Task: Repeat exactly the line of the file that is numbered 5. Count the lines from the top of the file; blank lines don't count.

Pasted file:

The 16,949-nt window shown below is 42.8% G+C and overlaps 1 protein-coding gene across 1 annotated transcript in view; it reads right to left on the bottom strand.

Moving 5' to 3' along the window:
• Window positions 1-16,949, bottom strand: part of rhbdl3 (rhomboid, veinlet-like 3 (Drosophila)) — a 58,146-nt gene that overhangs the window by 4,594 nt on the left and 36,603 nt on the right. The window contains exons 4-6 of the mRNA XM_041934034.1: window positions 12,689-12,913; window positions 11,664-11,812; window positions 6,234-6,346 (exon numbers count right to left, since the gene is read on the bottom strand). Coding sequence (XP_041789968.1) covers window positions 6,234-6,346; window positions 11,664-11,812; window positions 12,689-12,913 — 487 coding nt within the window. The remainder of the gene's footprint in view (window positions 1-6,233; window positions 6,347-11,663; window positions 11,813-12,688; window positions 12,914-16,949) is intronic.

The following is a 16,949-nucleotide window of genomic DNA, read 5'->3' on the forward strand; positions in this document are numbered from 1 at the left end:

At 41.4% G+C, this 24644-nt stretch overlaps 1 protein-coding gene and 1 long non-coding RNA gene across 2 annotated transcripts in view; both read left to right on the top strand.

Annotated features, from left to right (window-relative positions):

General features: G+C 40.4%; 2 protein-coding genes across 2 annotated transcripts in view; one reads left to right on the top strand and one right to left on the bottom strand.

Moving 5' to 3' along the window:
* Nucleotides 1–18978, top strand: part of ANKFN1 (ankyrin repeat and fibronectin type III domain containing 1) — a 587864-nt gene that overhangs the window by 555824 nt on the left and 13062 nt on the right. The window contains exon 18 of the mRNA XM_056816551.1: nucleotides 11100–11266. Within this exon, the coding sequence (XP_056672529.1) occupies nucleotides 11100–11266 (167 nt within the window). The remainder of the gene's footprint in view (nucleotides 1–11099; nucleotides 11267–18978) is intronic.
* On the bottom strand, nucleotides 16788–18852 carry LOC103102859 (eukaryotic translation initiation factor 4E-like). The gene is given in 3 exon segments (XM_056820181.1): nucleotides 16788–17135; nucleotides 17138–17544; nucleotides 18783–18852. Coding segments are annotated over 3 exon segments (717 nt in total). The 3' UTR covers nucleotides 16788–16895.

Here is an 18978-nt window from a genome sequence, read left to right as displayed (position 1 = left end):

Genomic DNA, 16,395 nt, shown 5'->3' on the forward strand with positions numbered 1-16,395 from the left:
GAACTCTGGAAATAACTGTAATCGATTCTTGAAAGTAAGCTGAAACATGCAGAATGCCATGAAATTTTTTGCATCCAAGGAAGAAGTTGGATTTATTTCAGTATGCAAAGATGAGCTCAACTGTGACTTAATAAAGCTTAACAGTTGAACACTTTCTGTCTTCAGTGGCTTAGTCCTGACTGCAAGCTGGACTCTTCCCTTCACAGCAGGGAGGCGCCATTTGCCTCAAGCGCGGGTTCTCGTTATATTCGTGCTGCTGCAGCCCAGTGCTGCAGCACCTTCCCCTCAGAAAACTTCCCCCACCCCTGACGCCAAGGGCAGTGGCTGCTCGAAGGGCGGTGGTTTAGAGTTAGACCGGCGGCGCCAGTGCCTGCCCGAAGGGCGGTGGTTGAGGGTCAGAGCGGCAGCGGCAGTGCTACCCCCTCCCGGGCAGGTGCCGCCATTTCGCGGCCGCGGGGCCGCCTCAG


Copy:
At 41.4% G+C, this 24644-nt stretch overlaps 1 protein-coding gene and 1 long non-coding RNA gene across 2 annotated transcripts in view; both read left to right on the top strand.